Take Death Stranding’s concept of universes colliding. That’s hardly a new concept in fiction, and especially not in video games. Games in the Bioshock, Final Fantasy (or one of a hundred other JRPGs), and Legend of Zelda series all commonly pull from some inter-dimensional pool or another. If anything, parallel universes are often used as a simple excuse for general weirdness (or to facilitate popular characters crossovers), to the point where our willingness to buy into the multiverse has become a self-referential plot point across pop culture.
Of course, there are other theories outside of the multiverse one. Instead of a totally foreign universe invading our own, perhaps Death Stranding’s world is the world of the dead, or the undying. An “other side” of sorts, which would make sense with the inclusion of characters like Heartman, who dies every 21 minutes and is able to exist on this other plane.
While Kojima’s story may yet surprise us, ghost in games are well-explored territory, from Luigi’s Mansion to Kojima’s own attempts at horror, as is how we interact with them. In Pokemon you have the Silph Scope, in some Elder Scrolls games you need a special weapon, or in Pacman you have to eat special pills.
The recent Tokyo Game Show presentation even showed us a gun which restrains them (okay, maybe we will get a Proton Pack), and then unlocked the ability to cross over and fight a spirit monster with special grenades. In both instances, the weapons used appeared to contain bodily fluids like blood and waste. It’s like a gross version of enchanted weapons for ghosts in Elder Scrolls or cursed ones in Dark Souls.
Despite the insistence from Kojima that Death Stranding will be a completely new genre of game, it isn’t given much weight from a mechanical level. Everything shown so far, has very solid footing in familiar video game territory. We’ve seen a tonne of stealth very similar to other games — including Kojima’s own Metal Gear series. Third person shooting, radial item menus, environmental puzzles, riding vehicles, boss battles, hand to hand combat, and even a first person scene have also all been shown. Not that any of this is bad, it’s just nothing new.
Most of what we’ve seen of actual game play looks like so many other action adventure games with stealth elements. You appear to simply be traversing a hostile environment to connect points (like unlocking fast travel towers in Assassin’s Creed or Breath of the Wild), and deliver packages, which is the premise of almost every side quest in a video game ever. Instead of a whole new genre, everything we’ve seen so far about Death Stranding points to a regular game with an intriguing, weird skin.
Even its arguably weirdest element, the ‘Bridge Baby,’ reminds me of other game mechanics like Pokemon’s Silph scope, Splinter Cell’s infrared goggles or Alan Wake’s torch to reveal enemies. Yes, it is super weird that a baby can somehow detect inter dimensional creatures — but it’s another way in which the concept is more interesting than the mechanic. . If you exchanged the BBs for a more conventional tool I don’t think anyone would bat an eye.
Perhaps this is where Kojima and Warhol are most like one another. Despite their fascination with celebrity and bucking convention, it’s more about how we, the audience, perceive them. Both artists excel at engaging their viewers — speculation and confusion is probably the strongest marketing tool of Death Stranding at the moment, and much of Warhol’s art was successful for similar reasons.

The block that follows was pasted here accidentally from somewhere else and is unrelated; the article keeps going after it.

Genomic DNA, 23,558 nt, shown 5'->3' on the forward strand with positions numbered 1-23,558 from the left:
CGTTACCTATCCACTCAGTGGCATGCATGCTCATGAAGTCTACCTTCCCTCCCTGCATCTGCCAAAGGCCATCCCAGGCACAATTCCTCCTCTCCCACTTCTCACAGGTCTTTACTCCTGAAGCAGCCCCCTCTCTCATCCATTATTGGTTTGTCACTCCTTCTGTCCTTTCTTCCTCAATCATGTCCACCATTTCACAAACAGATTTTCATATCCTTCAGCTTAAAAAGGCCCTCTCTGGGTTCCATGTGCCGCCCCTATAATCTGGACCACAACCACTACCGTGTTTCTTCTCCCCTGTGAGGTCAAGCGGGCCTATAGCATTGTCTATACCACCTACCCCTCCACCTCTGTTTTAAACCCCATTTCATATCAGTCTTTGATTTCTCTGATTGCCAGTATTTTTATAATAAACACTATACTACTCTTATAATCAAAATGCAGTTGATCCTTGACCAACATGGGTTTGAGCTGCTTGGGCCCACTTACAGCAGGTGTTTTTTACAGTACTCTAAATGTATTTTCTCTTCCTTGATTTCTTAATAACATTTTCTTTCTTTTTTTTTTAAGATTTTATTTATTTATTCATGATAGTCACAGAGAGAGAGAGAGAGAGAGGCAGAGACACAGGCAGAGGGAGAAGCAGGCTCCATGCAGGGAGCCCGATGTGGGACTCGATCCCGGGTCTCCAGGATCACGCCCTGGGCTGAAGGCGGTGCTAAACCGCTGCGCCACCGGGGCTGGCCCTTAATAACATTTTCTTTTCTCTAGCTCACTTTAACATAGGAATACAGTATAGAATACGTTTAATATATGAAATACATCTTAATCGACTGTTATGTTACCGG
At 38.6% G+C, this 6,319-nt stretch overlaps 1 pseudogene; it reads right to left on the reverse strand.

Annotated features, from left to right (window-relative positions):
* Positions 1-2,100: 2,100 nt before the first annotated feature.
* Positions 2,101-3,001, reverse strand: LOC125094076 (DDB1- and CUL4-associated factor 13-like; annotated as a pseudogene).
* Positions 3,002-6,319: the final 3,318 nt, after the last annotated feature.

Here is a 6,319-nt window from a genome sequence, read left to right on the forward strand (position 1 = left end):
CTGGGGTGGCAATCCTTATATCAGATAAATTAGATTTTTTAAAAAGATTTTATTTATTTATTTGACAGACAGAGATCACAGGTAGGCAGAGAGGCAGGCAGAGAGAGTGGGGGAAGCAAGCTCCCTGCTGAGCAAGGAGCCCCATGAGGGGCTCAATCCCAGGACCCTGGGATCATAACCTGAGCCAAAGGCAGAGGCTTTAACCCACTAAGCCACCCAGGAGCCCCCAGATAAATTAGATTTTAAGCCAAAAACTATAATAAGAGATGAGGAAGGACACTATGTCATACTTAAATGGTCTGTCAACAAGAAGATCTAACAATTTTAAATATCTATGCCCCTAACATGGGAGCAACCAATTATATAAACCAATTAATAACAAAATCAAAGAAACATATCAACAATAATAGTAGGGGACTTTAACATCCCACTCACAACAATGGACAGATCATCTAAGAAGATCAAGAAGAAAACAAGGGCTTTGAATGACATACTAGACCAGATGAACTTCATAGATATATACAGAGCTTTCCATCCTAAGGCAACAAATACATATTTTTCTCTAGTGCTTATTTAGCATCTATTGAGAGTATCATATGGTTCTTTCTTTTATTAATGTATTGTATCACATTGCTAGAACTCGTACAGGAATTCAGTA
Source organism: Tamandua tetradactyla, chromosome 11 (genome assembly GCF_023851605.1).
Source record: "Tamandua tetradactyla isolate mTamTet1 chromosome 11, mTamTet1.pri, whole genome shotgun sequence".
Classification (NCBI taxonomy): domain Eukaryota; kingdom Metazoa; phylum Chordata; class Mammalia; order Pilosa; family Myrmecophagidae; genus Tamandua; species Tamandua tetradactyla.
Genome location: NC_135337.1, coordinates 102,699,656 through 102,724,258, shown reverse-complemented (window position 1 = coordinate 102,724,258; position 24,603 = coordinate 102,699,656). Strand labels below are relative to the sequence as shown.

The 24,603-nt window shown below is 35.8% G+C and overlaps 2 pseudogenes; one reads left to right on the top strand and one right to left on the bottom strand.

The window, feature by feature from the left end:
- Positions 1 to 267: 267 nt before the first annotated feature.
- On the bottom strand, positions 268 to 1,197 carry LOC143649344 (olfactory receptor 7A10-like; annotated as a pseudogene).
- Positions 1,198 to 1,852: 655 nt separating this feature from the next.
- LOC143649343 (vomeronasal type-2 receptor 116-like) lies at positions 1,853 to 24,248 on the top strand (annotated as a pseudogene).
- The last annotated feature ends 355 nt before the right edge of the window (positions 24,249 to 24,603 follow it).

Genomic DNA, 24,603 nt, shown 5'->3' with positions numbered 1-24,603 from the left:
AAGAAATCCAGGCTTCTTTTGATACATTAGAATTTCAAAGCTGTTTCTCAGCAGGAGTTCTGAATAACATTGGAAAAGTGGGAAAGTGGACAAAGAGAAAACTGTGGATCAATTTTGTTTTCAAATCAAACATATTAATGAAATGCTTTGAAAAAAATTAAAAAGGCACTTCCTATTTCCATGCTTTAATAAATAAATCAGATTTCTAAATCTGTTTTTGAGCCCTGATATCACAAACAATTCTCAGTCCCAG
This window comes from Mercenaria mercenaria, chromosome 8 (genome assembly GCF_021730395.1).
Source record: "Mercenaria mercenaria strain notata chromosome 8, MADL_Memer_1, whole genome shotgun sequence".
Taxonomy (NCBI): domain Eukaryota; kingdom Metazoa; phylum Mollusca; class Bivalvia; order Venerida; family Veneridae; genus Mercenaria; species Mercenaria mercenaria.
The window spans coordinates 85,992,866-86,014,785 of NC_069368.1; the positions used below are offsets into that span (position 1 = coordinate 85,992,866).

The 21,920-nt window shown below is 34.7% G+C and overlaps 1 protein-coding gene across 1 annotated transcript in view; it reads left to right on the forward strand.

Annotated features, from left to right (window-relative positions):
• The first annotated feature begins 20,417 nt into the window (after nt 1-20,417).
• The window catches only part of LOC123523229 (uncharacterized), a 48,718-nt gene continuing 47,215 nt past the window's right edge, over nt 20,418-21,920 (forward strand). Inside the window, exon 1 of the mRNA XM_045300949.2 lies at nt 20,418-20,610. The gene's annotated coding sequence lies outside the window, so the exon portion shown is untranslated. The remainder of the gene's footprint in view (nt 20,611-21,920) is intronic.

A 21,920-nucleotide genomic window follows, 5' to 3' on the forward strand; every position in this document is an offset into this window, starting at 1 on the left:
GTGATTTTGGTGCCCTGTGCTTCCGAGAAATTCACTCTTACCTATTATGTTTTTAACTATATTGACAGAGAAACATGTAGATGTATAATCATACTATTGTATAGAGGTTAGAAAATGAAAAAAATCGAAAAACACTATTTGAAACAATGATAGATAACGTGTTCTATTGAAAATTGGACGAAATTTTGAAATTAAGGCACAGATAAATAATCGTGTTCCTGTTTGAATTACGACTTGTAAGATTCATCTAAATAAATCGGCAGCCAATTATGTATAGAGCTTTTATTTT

That’s by no means to say their work isn’t art or doesn’t have value. There’s so much depth and meaning that can be derived regardless of intention. For Warhol, his work is regularly interpreted as a statement of mass production, a commentary that art is for everyone, or intrigue around the beauty of the everyday. However, it’s been noted by many close to Warhol that he simply painted what he liked, Andy himself was even quoted describing pop art as simply “liking things,” and boy was he a fan of celebrities, his lovers, and a good ol’ can of Campbell’s soup.
At TGS we learned that, alongside Kojima’s favourite celebrities, branded content like Monster Energy drinks, J.F.Rey sunglasses, and other merch will be featured in the game. Kojima has featured energy drinks, in particular, in his games quite regularly; one of Warhol’s earliest pop art paintings was homage to a bottle of coke. They both seem to love the iconography, the familiarity, and the effect it has on people who view their art.
“You can be watching TV and see Coca-Cola, and you know that the President drinks Coke, Liz Taylor drinks Coke, and just think, you can drink Coke, too.” – Andy Warhol from The Philosophy of Andy Warhol: (From A to B and Back Again), 1975
Both Kojima and Warhol make these things which seem so full of meaning and, in a way, they are — but that’s because we, as their audience, ascribe meaning to it. Kojima and Warhol may just be they type of artist who makes things they like, with people and things they admire and want to work with. In this way, the audience is left to do so much of the heavy lifting. The ability to just present things that are obscure yet normal in actuality and allow viewers to ascribe the meaning they choose. That’s pretty cool art in itself.
“If you want to know all about Andy Warhol, just look at the surface; of my paintings and films and me, and there I am. There’s nothing behind it.” – Andy Warhol
On the other hand, it also means that it’s potentially a bit foolish to expect something entirely new or revolutionary from Death Stranding. We can look at its weird trailers and get caught up in the seemingly insane plot and promise of ground-breaking newness. However, there’s likely always going to one foot solidly grounded in video games and the other in the whatever Kojima loves most at the time. That’s not a bad thing, but it’s important to set our expectations accordingly.
A repressed gamer in her youth, Hope has taken to charging her adulthood with making up for lost time by playing and talking about video games as much as possible. While still a little salty no one gave her a Pokedex when she turned ten, you can find her on twitter @hope_corrigan probably talking about how Jet Set Radio Future is still the best video game ever made.